It’s small, but once you remove the perforated areas, unfold the wings, and toss it — it flies. By testing a variety of papers and exploring multiple designs, several successful flying prototypes emerged that give the common business card new purpose.
There are a variety of novelty flying business cards available online, and a cursory survey revealed two types: one, a miniature laser-cut version of the famous balsa wood glider; and the other, a folded and tabbed construction that required a paperclip or dime for nose weight. Neither, from my point of view, fly particularly well.
I did not want to duplicate these designs nor did Kite and Rocket want an off-the-shelf promotional card. Thus, the design process began with many pages of concept sketches and rough prototyping. I quickly discovered that a two by three-and-a-half-inch business card did not provide adequate wing area to fly properly. Instead, a double-size card folded in half functioned better. A double center fold served as a bottom fin, not unlike a hanging center fin on a conventional paper airplane. But while the double-size card provided adequate wing area, it restricted the length of the plane from front to back, and the designs did not fly stably as longer sleek paper airplanes do.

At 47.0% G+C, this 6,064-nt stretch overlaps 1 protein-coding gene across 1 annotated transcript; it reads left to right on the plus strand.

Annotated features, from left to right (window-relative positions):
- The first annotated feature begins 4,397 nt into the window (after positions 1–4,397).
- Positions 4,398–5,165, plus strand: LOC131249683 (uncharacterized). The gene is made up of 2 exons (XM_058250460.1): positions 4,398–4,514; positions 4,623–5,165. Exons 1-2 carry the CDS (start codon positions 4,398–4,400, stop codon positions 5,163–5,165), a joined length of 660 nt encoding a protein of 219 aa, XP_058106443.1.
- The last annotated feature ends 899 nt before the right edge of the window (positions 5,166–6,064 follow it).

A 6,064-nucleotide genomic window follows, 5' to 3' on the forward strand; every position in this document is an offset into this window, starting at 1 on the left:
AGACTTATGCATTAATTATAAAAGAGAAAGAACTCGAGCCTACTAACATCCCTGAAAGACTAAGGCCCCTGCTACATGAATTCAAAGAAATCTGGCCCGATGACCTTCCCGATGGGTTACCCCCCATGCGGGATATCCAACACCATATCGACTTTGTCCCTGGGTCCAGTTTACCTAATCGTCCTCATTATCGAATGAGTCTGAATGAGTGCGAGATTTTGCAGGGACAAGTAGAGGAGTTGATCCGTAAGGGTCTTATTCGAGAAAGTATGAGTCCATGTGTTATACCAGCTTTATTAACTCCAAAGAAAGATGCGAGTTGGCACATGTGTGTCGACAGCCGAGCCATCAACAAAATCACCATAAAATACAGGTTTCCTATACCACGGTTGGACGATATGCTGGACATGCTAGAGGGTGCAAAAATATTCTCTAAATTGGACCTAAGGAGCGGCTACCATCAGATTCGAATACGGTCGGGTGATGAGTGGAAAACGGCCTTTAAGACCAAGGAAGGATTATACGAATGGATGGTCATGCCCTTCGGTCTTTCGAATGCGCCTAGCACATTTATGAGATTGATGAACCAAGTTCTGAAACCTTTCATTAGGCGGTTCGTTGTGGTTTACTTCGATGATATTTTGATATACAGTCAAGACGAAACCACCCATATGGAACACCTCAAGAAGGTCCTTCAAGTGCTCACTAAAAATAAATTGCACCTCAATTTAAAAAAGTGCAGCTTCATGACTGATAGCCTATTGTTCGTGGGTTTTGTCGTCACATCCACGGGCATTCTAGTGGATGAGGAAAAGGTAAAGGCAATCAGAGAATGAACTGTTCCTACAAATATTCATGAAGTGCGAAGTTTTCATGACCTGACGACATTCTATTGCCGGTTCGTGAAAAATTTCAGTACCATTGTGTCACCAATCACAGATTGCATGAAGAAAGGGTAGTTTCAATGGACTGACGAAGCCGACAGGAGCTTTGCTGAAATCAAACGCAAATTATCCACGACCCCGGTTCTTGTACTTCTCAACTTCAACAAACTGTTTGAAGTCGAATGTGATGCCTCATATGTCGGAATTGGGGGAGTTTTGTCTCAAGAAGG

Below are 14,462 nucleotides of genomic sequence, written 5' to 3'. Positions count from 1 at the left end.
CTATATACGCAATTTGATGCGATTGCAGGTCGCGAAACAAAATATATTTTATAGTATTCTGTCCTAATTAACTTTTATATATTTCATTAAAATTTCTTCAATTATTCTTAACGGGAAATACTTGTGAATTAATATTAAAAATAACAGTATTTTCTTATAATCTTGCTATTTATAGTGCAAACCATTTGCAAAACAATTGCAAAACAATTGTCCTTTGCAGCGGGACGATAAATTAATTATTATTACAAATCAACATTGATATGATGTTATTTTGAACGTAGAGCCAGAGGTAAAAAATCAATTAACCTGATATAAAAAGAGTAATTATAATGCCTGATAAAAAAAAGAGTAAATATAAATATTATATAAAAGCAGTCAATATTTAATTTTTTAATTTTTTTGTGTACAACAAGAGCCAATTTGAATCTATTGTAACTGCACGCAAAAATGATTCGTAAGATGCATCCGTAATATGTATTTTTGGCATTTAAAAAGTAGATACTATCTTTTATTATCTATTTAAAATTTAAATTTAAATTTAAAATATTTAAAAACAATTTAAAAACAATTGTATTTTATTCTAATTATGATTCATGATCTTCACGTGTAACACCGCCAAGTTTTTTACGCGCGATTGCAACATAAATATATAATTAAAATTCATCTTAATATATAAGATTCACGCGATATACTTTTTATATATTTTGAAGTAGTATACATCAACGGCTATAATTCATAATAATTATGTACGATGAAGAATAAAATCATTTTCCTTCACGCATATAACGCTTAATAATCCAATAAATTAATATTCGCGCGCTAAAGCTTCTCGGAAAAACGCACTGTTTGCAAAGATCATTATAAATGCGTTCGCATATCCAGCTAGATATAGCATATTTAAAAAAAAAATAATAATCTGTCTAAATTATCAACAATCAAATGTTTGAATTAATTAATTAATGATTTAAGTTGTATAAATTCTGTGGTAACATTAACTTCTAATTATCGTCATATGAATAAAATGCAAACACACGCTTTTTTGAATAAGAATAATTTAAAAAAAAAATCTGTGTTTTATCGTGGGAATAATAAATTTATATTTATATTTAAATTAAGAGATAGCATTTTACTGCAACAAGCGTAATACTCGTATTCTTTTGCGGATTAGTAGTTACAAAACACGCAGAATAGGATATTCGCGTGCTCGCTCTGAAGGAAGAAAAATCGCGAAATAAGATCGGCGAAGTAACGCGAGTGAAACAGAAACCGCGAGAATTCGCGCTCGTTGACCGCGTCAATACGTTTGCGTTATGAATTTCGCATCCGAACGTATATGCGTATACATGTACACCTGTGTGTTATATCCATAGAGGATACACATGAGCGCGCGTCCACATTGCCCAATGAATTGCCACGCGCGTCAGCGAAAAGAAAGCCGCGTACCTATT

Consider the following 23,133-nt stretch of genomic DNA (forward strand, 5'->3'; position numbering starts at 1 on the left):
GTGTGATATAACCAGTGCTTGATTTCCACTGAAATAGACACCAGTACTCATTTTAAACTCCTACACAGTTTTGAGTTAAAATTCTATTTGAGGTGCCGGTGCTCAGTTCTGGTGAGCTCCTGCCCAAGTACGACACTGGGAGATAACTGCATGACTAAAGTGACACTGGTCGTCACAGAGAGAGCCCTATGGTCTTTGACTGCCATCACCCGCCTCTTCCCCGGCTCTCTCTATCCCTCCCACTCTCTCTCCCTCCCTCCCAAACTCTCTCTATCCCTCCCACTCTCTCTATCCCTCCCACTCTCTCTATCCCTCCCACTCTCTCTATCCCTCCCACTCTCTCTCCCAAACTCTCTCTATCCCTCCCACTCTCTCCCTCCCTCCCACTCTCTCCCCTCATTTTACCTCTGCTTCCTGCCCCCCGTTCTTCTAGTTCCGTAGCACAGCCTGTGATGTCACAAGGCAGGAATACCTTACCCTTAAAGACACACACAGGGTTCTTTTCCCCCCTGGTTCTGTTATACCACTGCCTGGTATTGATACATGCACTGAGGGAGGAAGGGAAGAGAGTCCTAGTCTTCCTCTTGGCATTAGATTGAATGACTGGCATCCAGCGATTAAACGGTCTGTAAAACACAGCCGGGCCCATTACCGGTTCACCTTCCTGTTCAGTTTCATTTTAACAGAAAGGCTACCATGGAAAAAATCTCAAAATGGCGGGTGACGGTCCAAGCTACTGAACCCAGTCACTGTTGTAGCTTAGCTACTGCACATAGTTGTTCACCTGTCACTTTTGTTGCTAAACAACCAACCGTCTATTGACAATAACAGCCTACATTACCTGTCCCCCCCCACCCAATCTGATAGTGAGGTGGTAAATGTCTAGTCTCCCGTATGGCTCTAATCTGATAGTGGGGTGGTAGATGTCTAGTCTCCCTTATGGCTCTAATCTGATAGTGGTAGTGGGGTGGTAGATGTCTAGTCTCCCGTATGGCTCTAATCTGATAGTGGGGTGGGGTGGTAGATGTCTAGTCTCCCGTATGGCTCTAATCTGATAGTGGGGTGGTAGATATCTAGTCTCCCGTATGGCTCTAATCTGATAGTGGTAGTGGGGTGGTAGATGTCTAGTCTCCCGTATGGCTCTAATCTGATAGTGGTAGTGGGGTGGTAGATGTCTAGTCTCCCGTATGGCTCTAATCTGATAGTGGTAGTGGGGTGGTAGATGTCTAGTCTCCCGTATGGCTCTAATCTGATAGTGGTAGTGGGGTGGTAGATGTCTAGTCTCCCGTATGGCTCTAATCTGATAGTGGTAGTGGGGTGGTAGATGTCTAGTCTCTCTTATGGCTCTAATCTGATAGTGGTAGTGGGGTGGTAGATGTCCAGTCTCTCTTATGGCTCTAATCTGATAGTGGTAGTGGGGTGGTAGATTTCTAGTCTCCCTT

This shortcoming was overcome by folding the wings one extra time toward the wing tips and embedding tiny weights in the nose. Hundreds of designs were created, cut, weighted, and tested, and soon, it was possible to narrow down a formula for folds, weights, and plane proportions. This allowed Kite and Rocket to choose plane shapes that they thought best suited their personality. The designs afforded some highly unusual concepts that flew very well, but did not necessarily conform to the look of an airplane, paper or otherwise. Kite and Rocket opted for the look of a fighter jet.
Once the plane’s aesthetic was finalized, graphics were developed to apply to the top side of the card. The contact information was placed on the back with the Kite and Rocket URL featured on the center spine. While the prototypes were hand-cut and laser-cut, the finals were silk screened on highly-saturated orange paper, die-cut, and hand-assembled with weights.